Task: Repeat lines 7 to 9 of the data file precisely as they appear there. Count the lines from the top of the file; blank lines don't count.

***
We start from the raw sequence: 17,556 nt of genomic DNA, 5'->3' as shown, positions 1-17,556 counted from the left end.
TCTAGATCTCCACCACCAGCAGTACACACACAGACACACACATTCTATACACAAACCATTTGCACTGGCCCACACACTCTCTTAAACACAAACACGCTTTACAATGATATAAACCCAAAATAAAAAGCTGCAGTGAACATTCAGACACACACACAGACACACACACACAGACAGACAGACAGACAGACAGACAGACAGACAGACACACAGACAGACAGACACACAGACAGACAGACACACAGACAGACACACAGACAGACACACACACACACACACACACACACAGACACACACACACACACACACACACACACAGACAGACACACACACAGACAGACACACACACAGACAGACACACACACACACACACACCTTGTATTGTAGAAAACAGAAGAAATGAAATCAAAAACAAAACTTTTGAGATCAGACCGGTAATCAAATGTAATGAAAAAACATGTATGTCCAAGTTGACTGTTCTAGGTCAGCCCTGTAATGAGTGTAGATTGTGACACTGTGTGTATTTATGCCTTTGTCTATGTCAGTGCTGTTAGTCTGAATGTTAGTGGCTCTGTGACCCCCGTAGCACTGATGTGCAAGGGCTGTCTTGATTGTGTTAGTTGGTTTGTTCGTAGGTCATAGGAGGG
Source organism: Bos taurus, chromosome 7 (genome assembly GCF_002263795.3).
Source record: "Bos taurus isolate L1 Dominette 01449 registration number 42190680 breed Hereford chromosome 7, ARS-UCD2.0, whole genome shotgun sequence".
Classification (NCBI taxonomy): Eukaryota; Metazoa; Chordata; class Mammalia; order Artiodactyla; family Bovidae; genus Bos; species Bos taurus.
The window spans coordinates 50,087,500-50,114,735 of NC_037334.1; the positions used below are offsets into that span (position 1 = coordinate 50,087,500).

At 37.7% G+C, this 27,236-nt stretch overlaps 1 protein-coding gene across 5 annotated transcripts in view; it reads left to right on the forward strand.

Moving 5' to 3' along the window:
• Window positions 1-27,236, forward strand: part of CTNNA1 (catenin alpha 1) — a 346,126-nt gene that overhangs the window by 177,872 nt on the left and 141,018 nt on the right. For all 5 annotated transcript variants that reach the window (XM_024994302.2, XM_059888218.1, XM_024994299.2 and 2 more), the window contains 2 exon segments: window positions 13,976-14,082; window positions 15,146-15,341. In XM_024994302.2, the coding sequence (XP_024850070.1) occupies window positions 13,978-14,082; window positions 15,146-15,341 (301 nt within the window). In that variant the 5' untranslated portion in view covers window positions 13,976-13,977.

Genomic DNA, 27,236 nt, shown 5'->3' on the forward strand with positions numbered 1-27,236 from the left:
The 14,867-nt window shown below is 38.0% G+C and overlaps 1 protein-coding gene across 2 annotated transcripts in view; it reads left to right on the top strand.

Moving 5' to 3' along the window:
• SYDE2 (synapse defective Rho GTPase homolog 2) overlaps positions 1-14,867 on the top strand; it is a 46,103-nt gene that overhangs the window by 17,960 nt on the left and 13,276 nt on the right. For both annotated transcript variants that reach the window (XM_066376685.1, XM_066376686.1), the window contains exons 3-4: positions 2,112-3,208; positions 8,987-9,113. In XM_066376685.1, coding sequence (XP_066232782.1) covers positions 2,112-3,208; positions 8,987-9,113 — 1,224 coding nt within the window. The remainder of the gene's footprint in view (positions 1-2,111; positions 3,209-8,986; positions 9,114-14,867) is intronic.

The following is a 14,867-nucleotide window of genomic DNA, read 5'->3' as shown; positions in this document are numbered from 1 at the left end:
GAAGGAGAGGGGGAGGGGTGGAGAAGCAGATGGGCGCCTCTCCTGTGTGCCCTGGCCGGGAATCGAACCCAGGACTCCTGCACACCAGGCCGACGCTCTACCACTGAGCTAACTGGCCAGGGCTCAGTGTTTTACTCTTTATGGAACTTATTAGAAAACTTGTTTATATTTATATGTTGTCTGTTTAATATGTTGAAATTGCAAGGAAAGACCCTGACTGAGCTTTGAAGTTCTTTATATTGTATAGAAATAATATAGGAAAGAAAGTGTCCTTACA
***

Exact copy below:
At 37.7% G+C, this 27,236-nt stretch overlaps 1 protein-coding gene across 5 annotated transcripts in view; it reads left to right on the forward strand.

Moving 5' to 3' along the window:
• Window positions 1-27,236, forward strand: part of CTNNA1 (catenin alpha 1) — a 346,126-nt gene that overhangs the window by 177,872 nt on the left and 141,018 nt on the right. For all 5 annotated transcript variants that reach the window (XM_024994302.2, XM_059888218.1, XM_024994299.2 and 2 more), the window contains 2 exon segments: window positions 13,976-14,082; window positions 15,146-15,341. In XM_024994302.2, the coding sequence (XP_024850070.1) occupies window positions 13,978-14,082; window positions 15,146-15,341 (301 nt within the window). In that variant the 5' untranslated portion in view covers window positions 13,976-13,977.